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Volume 11 No. 12
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Accepted Papers





Scientific Investigations

Unpacking Sleep and Suicide in Older Adults in a Combined Online Sample

Shea Golding, MS1; Michael R. Nadorff, PhD1,2; E. Samuel Winer, PhD1; Kathryn Claire Ward1
1Department of Psychology, Mississippi State University, Mississippi State, MS; 2Department of Psychiatry and Behavioral Sciences, Baylor College of Medicine, Houston, TX

ABSTRACT

Objective:

Duration of insomnia symptoms and nightmares are related to suicidal risk in young adults independent of current symptoms of insomnia, nightmares, anxiety, depression, and PTSD. However, this relation has yet to be examined among older adults, despite older adults being at higher risk of suicidal behavior. Further, the current study aims to replicate previous research among younger adults showing that insomnia symptoms and nightmares are associated with suicide risk independent of the interpersonal psychological theory of suicide (IPTS).

Methods:

The present study utilized 167 participants age 55 and older obtained by combining two independent mTurk data collections of adults in the United States.

Results:

In the current sample, duration of nightmares was associated with suicide risk in older adults independent of symptoms of current insomnia and nightmares, duration of insomnia, and symptoms of PTSD, anhedonia, and the IPTS.

Conclusions:

Our findings suggest that the duration of nightmares (i.e., how long someone has been experiencing nightmares) predict substantial variance in suicide risk among older adults in addition to the risk factors typically examined. Thus, assessment of sleep dysfunction is important when assessing suicide risk among older adults.

Citation:

Golding S, Nadorff MR, Winer ES, Ward KC. Unpacking sleep and suicide in older adults in a combined online sample. J Clin Sleep Med 2015;11(12):1385–1392.


Suicide is a leading cause of death, yet it remains a challenge to predict and prevent. In 2012, suicide was the tenth leading cause of death in the United States, accounting for 40,600 deaths.1 Further, 2012 marks the first time in history that U.S. deaths by suicide have exceeded 40,000 in a year.2 Suicide is a particularly large problem for older adults: although older adults only made up about 13.7% of the population in 2012, older adults represented 16.4% of suicides.1 Suicidal intent, which refers to the degree to which one desires to end his/her life by suicidal behavior,3 is more common in older adults than in the rest of the population, and attempts made by older adults are more likely to be fatal.4 To illustrate this, there are 100–200 attempts for every one youth suicide and 4 attempts for every one older adult suicide.5 Thus, older adult suicide attempts are much more likely to be fatal than younger adult suicide attempts. Research has identified many risk factors for older adult suicide including the loss of independence, social isolation, mental illness, and decline in physical health.4,68 However, despite having identified these risk factors, clinicians are still very poor at predicting suicide.9 Thus, more research needs to be conducted to identify risk factors that explain variance above and beyond the established risk factors in order to improve the ability to predict and prevent suicide. Two factors that have emerged as strong candidates as suicide risk factors in recent years are insomnia symptoms and nightmares.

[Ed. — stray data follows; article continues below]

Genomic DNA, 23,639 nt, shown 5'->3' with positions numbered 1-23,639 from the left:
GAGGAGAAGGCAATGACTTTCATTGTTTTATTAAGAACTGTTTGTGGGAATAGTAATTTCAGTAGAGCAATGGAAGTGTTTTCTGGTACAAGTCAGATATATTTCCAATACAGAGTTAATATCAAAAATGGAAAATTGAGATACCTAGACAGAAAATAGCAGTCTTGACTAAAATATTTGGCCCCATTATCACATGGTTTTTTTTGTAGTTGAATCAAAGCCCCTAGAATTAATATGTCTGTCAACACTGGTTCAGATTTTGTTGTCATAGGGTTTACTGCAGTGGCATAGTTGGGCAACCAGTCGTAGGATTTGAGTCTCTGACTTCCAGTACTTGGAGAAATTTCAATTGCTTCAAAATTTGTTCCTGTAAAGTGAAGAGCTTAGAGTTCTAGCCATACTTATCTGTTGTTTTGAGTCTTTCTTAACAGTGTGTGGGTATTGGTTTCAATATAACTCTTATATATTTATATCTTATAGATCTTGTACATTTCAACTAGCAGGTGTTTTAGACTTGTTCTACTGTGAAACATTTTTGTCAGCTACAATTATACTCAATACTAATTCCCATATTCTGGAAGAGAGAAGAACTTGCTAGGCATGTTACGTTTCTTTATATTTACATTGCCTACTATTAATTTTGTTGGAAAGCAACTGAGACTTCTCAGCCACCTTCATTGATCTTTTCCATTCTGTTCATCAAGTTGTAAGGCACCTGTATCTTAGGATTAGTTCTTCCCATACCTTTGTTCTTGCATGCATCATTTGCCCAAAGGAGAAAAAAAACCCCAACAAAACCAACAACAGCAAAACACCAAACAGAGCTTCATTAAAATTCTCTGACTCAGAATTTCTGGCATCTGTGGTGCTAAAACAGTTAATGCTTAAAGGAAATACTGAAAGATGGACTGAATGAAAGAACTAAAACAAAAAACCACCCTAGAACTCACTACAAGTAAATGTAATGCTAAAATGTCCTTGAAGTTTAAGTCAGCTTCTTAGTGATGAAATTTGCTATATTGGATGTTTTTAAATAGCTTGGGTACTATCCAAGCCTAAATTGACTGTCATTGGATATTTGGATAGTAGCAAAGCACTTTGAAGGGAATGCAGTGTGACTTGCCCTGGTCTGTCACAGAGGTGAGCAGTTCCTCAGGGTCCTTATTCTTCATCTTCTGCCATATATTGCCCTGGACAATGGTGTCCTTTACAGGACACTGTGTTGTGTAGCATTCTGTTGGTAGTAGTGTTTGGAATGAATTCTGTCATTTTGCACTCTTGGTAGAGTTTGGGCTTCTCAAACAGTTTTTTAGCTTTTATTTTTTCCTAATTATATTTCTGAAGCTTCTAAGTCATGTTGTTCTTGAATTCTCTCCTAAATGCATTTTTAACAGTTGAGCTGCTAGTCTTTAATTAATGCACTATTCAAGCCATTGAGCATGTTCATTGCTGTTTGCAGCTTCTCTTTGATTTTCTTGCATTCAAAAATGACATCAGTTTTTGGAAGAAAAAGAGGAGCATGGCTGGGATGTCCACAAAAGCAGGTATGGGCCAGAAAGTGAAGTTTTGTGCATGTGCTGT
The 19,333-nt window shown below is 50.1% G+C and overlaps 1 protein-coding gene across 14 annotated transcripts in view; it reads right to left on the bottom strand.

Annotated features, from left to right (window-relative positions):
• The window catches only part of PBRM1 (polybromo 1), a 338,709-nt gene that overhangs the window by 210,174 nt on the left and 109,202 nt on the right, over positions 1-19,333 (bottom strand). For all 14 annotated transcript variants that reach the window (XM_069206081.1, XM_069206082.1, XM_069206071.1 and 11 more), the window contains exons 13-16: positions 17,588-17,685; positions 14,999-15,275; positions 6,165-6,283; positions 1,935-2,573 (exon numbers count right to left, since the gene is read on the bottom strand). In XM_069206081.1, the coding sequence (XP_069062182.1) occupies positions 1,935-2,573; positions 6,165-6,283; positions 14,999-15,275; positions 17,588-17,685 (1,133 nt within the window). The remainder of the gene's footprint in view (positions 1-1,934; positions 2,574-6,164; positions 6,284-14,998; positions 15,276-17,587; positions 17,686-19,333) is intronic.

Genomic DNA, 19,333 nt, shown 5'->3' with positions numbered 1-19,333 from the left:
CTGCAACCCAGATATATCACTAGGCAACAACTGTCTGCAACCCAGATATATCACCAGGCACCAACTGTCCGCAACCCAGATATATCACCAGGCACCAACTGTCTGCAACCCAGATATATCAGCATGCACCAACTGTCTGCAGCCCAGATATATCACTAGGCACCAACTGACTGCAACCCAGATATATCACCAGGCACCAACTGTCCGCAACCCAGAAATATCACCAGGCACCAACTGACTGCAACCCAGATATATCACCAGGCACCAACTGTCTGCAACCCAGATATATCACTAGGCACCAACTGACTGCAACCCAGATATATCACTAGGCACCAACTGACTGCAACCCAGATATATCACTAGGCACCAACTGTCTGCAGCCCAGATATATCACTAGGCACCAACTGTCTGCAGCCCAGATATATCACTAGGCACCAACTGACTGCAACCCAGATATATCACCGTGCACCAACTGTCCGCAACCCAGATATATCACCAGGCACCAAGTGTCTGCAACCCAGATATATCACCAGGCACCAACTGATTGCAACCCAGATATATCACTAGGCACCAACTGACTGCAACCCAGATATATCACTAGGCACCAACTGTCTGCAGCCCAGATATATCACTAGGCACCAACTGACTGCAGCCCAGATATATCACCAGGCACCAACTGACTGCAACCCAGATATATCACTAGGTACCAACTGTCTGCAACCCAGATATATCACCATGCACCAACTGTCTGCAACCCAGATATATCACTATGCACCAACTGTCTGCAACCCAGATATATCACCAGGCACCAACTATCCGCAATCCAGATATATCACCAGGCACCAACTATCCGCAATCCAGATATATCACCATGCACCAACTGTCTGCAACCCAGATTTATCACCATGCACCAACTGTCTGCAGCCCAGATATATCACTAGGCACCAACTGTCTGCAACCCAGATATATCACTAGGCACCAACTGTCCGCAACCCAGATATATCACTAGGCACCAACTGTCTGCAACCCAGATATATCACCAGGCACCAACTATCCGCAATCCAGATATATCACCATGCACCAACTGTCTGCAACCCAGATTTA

BRIEF SUMMARY

Current Knowledge/Study Rationale: Research has shown relations between duration of insomnia symptoms/duration of nightmares and suicide risk in younger adults. However, this relation has not been examined in older adults.

Study Impact: The present study found that, in older adults, nightmare duration was related to suicide risk independent of current nightmares, current symptoms of and duration of insomnia, and symptoms of anhedonia and PTSD. Nightmare duration was also related to suicide risk independent of the IPTS. Thus, nightmare duration is an important factor to be assessed when evaluating the level of suicide risk with patients.

Insomnia Symptoms and Suicide